Bosco Ntaganda is Convicted of Crimes Against Humanity by the International Criminal Court
Bosco Ntaganda, a Congolese warlord known as “The Terminator” has been convicted of crimes against humanity and war crimes by the International Criminal Court. Ntaganda, was a militia leader who ordered the massacre of civilians in the Ituri region of the Democratic Republic of the Congo [DRC] in 2002 and 2003.
The Guardian: "The eastern provinces of DRC have been wracked by conflict for many decades. More than 60,000 people have been killed since violence erupted in the region in 1999, according to rights groups, as militias compete for control of valuable mines and timber."
The presiding judge, Robert Fremr said that "Mr. Ntaganda was guilty as a direct perpetrator or a co-perpetrator of murders, rapes of men and women, a massacre in a banana field behind a building called The Paradiso and of enlisting and using child soldiers."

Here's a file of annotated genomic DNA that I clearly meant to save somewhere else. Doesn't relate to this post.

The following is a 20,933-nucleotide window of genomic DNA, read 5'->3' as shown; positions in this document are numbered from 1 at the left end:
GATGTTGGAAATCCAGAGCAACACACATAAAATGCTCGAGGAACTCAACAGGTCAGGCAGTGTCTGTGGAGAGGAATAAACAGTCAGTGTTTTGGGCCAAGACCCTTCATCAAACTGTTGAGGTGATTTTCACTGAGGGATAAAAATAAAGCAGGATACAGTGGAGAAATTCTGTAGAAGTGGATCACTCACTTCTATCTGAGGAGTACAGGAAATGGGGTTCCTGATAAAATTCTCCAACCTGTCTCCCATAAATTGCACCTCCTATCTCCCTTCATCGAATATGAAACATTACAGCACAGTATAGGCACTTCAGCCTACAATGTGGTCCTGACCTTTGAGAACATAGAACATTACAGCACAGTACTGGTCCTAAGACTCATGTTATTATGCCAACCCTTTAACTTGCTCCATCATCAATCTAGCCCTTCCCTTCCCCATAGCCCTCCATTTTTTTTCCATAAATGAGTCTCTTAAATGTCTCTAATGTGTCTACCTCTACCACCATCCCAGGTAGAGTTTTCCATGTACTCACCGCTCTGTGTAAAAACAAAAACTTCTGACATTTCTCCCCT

The Court will now hold a separate hearing to determine a sentence after hearing from witnesses and the families of victims. Ntaganda could receive a life sentence.
The verdict is important because the International Criminal Court [ICC] is still establishing trust and respect as an international institution. The ICC was established by a treaty known as the Rome Statute in 2002 to serve as the world’s first permanent international criminal court. It's an independent international body established to prosecute those accused of the world’s worst crimes including genocide, crimes against humanity and war crimes in nations where local authorities are unwilling or incapable of bringing perpetrators to justice.
In its short history, the Court has had several noteworthy successes, but also some recent setbacks and came under attack from the Trump administration after investigating alleged war crimes in Afghanistan.
New York Times: "The convictions on Monday were a victory for the court’s prosecutors after some recent high-profile defeats. In January, judges acquitted Laurent Gbagbo, the former president of the Ivory Coast, and a former government minister of involvement in crimes after disputed 2010 elections."
The ICC is investigating individuals for similar crimes in the DRC along with cases resulting from atrocities in ten other nations including Darfur, Sudan, Libya and Mali. In the past, few of these individuals would have ever faced prosecution, but the ICC is slowly changing that, putting other human rights abusers on notice that their crimes are not going unnoticed.
By: Don Lam & Curated Content